Rewire, an Israeli fintech startup, has raised $25 million in investments led by Migdal Insurance and Financial Holdings Ltd. Rewire will use the funds to further its services in making insurance accessible to migrants. The company has now raised $62 million to date, including $15 million in credit.
The plight of migrant workers the world over has been a hot topic in recent years. Many are refugees. Many are also exploited in the countries where they end up. They also need to be able to send money home to help their families. In Israel there are a great many foreign workers in the country working in a variety of fields so it makes sense that Rewire comes out of Startup Nation.
Founded in 2015 by Guy Kashtan (CEO), Adi Ben Dayan (VP R&D), Saar Yahalom (CTO), and Or Benoz, Rewire says that it is shaping the way international workers manage their finances and that it is building the first “international borderless banking platform for migrants during their time abroad until their return home to a more secure future.”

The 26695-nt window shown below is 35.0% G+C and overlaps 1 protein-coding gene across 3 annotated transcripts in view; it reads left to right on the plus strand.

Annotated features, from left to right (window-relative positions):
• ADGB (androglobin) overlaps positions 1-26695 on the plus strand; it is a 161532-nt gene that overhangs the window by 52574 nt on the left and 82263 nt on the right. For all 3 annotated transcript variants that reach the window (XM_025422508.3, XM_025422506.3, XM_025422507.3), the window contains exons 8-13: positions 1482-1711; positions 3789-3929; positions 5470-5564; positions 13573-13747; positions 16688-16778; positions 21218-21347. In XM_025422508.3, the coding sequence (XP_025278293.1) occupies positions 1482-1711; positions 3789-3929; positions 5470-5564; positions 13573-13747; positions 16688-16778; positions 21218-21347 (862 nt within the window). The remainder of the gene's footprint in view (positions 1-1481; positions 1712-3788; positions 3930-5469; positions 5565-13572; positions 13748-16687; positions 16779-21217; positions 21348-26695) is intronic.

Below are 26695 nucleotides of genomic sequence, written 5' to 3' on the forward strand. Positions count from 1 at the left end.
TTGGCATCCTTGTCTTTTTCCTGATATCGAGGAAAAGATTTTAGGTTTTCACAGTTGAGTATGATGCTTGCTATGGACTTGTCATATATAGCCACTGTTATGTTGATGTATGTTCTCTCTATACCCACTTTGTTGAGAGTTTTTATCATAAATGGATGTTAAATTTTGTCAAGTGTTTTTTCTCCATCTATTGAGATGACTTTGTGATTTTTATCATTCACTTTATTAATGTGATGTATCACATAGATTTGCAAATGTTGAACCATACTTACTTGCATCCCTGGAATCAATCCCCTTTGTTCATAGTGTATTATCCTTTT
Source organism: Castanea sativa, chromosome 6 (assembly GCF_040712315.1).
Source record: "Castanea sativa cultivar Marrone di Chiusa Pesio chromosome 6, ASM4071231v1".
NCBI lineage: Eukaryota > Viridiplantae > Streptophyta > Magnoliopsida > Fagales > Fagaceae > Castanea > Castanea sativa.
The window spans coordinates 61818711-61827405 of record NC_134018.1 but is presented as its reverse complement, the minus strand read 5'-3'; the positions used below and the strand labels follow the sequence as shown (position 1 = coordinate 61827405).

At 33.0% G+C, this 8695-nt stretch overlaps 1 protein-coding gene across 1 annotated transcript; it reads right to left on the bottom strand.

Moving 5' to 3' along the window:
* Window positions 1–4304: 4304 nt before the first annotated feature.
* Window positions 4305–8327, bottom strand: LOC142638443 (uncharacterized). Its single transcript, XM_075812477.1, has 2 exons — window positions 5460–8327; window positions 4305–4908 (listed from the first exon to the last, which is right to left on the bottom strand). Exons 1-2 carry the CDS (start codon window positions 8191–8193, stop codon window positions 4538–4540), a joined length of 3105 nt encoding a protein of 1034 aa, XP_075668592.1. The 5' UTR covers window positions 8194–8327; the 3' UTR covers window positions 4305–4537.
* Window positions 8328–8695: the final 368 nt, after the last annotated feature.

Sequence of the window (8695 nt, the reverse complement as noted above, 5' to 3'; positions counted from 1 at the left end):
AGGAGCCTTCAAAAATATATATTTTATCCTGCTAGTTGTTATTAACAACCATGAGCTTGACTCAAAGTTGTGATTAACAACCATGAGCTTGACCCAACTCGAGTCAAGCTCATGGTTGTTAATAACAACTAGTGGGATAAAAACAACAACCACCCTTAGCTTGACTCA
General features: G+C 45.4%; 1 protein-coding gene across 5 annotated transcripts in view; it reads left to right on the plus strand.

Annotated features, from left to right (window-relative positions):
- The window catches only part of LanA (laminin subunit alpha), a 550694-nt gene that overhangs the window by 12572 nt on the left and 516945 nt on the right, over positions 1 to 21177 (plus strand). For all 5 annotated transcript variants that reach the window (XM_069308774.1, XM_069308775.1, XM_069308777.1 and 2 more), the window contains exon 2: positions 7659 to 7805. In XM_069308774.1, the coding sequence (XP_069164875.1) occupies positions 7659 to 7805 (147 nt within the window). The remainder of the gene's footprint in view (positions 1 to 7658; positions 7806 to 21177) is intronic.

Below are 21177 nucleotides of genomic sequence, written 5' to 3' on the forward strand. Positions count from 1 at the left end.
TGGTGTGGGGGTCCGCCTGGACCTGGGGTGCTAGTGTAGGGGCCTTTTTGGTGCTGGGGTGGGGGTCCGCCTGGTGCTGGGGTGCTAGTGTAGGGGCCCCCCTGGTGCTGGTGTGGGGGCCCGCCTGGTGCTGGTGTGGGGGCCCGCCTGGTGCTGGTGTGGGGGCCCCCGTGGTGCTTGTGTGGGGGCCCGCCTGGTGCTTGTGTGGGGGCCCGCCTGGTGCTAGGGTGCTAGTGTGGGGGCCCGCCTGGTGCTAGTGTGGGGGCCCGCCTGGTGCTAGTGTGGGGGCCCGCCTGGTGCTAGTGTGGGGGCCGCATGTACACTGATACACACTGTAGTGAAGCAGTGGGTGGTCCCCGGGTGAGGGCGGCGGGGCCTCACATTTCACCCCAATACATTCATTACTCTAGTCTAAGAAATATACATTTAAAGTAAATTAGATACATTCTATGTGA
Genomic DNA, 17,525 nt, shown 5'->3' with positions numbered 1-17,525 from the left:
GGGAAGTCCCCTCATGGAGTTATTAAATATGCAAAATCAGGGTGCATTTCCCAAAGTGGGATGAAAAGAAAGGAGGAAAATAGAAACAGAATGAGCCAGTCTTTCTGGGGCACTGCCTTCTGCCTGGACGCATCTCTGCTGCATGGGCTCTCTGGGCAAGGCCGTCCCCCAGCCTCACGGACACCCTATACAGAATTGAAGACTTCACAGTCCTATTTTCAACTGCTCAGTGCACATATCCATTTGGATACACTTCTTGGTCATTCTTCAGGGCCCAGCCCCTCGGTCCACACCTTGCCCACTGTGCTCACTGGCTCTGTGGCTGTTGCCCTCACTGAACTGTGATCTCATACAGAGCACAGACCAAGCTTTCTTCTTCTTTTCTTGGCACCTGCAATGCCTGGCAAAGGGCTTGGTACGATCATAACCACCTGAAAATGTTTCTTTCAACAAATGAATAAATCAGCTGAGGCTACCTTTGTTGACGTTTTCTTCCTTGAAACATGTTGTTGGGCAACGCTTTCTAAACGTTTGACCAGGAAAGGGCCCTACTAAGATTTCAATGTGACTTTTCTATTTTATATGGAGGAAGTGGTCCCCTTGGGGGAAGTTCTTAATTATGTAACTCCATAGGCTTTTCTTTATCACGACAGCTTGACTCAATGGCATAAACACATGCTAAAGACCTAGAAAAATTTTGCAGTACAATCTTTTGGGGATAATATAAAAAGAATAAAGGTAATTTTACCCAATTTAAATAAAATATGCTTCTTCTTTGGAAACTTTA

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In 2016 the company expanded its services, adding payment corridors in India and parts of Southeast Asia. Then, in 2018, Rewire introduced its first international prepaid Mastercard. In the same year it partnered with Standard Bank of South Africa and began offering money transfers to people in Africa.
“Migrant workers face unique hurdles when transferring money back to their home countries, often navigating financial bureaucracies in languages and cultures they do not understand and dealing with complicated financial obligations in multiple countries,” explains Rewire.
“These barriers extend to insurance, as well, where migrants face limited access to coverage, unclear policies, and even discrimination.”
The Coronavirus was, ironically, actually good for business for Rewire, as well as other companies operating in the same field. “The Covid-19 crisis posed difficult challenges to the expat community in Israel and all over the world,” said Guy Kashtan last year when Rewire raised $20 million in investment. “Migrant workers were used to working with cash, withdrawing everything they earned. The quarantines and lockdowns prevented them from doing that, so many of them made a quick transition to digital. Over a very short period of time, we were required to double our customer support team, which is made up of 35 employees from all nationalities that reflects our clientele. We employ people who come from Thailand, China, the Philippines, Nigeria, Sri Lanka, and a range of other countries.”